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Value Line recently initiated coverage of Virgin Media (VMED) in its flagship product, The Value Line Investment Survey. The company is a provider of broadband internet, television, mobile telephone, and fixed line telephone services in the United Kingdom. It serves both the consumer (84% of 2011 revenues) and business (16%) segments.

The consumer segment includes the distribution of television programming over Virgin’s cable network and the provision of broadband and fixed line telephone services to residential consumers, both on and off the cable network. This group also includes mobile telephone and mobile broadband operations, which are provided over third party mobile networks. The business segment provides voice and data telecommunication and internet solutions services provided through Virgin’s cable network and third party networks to businesses, public sector organizations, and service providers.

Virgin Media has a fiber optic network in place that enables it to offer fast and high quality broadband services as compared to digital subscriber line (DSL) competitors. As a result, it believes that it provides a leading “next generation” broadband service and a more advanced on−demand service than its United Kingdom competitors (which largely use slower technology). At the end of 2011, it had 4.8 million residential cable customers. With regard to its wireless offerings, the company uses a “virtual” network, effectively reselling mobile bandwidth owned by third parties. It had approximately 1.5 million prepay mobile customers and about 1.5 million contract mobile in 2011. On the business side, the company provided services to approximately 50,000 U.K. businesses, almost 250 public sector organizations, and communications services to around three quarters of the United Kingdom’s health and emergency services providers and nearly one half of the country’s police force.

The company’s product offerings are structured to foster “bundling,” whereby customers are cross sold additional services for a larger overall price, but at what would be discounted individual prices. On average, customers subscribing to three products (so called “triple-play”) are more profitable than those subscribing to two (“double-play”), which, in turn, are more profitable than those subscribing to a single product. As of December 31, 2011, 86% of Virgin Media’s cable customers received multiple services, with 64% considered “triple−play” customers (receiving broadband internet, television and fixed line telephone services). Importantly, multi-play customers are believed to be “sticky”, since it is harder to leave a provider that is supplying two or more services.

Overall, Virgin Media operates in a relatively small market when compared to U.S. telephone and broadband providers. Moreover, Virgin’s competitors are often also its partners. For example, BSkyB, partly owned by News Corp. (NWS), is a leading content provider over its own satellite network and is also a provider of valuable content to competitors. Virgin’s efforts to resell third party cellular bandwidth (in a relationship with Everything Everywhere) is another example. Any difficulty with these interrelationships could result in a degradation of Virgin Media’s product offering. Some of its major competitors include BSkyB, BT Group (BT; the former British Telecom), TalkTalk, and O2.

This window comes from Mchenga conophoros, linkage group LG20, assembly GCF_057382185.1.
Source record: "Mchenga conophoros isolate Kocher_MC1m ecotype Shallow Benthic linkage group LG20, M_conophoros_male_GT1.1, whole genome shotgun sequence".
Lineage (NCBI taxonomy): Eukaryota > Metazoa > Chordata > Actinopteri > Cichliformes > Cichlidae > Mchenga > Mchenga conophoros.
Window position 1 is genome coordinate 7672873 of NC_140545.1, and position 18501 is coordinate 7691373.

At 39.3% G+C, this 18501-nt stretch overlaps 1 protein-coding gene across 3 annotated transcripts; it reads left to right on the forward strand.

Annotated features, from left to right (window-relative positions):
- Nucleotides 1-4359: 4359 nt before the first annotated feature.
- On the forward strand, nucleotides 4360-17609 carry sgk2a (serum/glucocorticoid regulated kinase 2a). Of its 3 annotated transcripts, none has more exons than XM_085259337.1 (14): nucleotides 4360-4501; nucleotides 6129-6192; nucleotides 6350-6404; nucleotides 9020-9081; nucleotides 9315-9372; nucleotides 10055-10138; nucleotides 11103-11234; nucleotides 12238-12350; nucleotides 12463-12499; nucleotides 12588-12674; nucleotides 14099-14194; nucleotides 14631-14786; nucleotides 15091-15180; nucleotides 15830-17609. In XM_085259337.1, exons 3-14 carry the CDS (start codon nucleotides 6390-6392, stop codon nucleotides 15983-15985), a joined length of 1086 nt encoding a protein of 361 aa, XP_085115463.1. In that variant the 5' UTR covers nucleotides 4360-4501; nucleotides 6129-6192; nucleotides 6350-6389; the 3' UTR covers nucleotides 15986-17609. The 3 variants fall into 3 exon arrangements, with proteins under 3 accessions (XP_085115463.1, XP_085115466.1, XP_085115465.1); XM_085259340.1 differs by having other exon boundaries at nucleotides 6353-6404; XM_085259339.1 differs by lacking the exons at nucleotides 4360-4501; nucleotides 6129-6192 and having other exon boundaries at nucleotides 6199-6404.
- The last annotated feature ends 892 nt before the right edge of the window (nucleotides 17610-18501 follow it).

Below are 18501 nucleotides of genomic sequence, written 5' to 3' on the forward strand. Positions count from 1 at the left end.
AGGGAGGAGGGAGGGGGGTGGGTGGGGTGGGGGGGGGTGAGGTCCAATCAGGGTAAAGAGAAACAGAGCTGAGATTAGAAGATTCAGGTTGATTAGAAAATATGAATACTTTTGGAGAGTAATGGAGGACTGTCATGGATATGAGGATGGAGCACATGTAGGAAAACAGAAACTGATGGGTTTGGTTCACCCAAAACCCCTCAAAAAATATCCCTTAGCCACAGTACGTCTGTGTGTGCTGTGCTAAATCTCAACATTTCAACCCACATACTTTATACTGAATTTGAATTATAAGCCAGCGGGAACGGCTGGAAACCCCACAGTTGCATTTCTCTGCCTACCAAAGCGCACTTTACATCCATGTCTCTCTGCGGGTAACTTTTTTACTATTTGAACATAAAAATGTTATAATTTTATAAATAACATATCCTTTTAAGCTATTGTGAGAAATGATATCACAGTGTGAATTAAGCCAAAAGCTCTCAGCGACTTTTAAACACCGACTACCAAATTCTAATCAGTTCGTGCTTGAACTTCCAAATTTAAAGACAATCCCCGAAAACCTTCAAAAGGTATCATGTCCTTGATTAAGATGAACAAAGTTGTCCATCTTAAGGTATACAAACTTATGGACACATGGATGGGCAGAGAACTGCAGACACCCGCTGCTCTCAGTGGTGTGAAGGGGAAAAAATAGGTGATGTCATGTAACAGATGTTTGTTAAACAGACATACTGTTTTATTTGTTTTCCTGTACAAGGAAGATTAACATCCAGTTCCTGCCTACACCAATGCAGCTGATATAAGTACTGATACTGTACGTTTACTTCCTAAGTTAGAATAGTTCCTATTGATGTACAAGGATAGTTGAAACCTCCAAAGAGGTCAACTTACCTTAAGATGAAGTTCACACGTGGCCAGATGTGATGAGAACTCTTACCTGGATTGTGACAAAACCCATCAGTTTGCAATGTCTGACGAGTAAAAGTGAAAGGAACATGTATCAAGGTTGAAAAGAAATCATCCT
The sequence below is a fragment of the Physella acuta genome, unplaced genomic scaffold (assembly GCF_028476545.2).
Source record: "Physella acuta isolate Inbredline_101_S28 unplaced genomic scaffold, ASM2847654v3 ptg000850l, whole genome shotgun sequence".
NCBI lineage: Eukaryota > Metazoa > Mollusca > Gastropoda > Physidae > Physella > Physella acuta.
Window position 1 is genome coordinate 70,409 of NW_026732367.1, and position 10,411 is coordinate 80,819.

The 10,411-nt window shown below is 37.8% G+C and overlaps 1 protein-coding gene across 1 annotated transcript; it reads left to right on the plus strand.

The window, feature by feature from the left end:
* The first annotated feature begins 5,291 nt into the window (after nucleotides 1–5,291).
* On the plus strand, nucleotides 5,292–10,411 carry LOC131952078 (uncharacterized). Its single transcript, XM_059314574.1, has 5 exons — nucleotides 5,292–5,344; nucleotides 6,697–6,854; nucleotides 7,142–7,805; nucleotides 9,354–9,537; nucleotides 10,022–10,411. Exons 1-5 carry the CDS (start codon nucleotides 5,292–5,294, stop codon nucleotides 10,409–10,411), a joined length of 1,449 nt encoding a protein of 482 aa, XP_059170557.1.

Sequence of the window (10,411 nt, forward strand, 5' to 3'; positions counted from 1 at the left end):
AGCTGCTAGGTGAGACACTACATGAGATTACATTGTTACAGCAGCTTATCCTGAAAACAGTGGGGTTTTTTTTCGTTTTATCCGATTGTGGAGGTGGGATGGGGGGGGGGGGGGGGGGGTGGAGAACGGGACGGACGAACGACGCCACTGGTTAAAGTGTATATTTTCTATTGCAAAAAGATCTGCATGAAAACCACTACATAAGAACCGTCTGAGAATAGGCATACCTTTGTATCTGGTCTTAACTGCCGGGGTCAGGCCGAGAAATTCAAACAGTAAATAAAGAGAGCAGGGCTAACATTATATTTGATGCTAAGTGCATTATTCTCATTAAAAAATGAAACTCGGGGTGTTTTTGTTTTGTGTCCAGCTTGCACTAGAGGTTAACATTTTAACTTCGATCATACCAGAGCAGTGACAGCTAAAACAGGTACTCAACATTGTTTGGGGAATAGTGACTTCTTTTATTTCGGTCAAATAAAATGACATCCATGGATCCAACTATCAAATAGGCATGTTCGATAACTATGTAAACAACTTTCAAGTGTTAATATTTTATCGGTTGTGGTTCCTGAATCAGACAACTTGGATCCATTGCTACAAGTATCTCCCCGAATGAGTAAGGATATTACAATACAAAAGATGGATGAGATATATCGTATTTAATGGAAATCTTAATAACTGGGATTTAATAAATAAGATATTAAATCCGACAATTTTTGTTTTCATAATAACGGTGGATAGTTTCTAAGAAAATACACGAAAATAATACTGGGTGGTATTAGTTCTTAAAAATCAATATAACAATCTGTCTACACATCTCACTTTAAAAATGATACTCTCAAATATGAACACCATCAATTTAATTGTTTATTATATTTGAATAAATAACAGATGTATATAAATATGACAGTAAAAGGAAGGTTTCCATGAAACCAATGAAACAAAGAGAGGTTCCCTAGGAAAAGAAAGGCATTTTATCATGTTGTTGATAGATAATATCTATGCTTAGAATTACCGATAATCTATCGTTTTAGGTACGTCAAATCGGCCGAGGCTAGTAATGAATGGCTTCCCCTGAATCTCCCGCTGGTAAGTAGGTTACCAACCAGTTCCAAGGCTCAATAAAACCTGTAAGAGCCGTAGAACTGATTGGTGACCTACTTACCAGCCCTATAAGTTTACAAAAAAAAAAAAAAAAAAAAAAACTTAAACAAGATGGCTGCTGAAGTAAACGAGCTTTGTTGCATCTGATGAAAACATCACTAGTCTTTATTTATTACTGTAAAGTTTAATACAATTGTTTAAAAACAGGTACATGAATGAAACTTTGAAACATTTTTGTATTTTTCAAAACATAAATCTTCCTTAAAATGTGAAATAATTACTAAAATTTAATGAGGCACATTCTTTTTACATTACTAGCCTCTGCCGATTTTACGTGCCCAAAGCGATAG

The cable, cell, and media businesses in which the company operates are highly regulated. As such, Virgin Media must conform to all laws and taxation that is dictated by the U.K. government and the localities in which it operates. Failure to do so would be problematic. In addition, recent government efforts to increase broadband access could have a negative impact on the company’s leadership position in that space and, thus, could require increased infrastructure spending for the company to remain competitive.

In fact, Virgin Media recently announced a plan to double the speed of its network. Although upgrading is a necessary component of remaining competitive, it is also a costly one. Indeed, laying fiber optic cable and upgrading hardware and software is expensive and time consuming. Such projects also tend to be multi-year in nature, further increasing the risk of such endeavors. That said, some projects, such as the recent introduction of TiVo (TIVO) set-top boxes are less onerous and provide material benefit for customer and provider alike.

Although some would not consider phone and television services to be discretionary, they are still economically sensitive. In difficult times, customers will look for ways to save and that will impact Virgin Media’s top and bottom lines.

An additional issue for investors to keep in mind is that Virgin Media does not control the Virgin brand. Indeed, this brand is affiliated with a number of other products, including music and an airline, among others. It is, however, most associated with eccentric billionaire Richard Branson. Although something of a world-wide celebrity, there is always the risk that he or another Virgin branded company could taint the Virgin name.

Investors interested in broadband and media companies operating in The United Kingdom should consult Value Line’s regular quarterly reports for Virgin Media, noting that supplemental reports highlighting important news as it occurs are also important to watch for. The company has an interesting market position that helps it stand out from the crowd and a well-respected brand image.

At the time of this articles writing, the author did not have positions in any of the companies mentioned.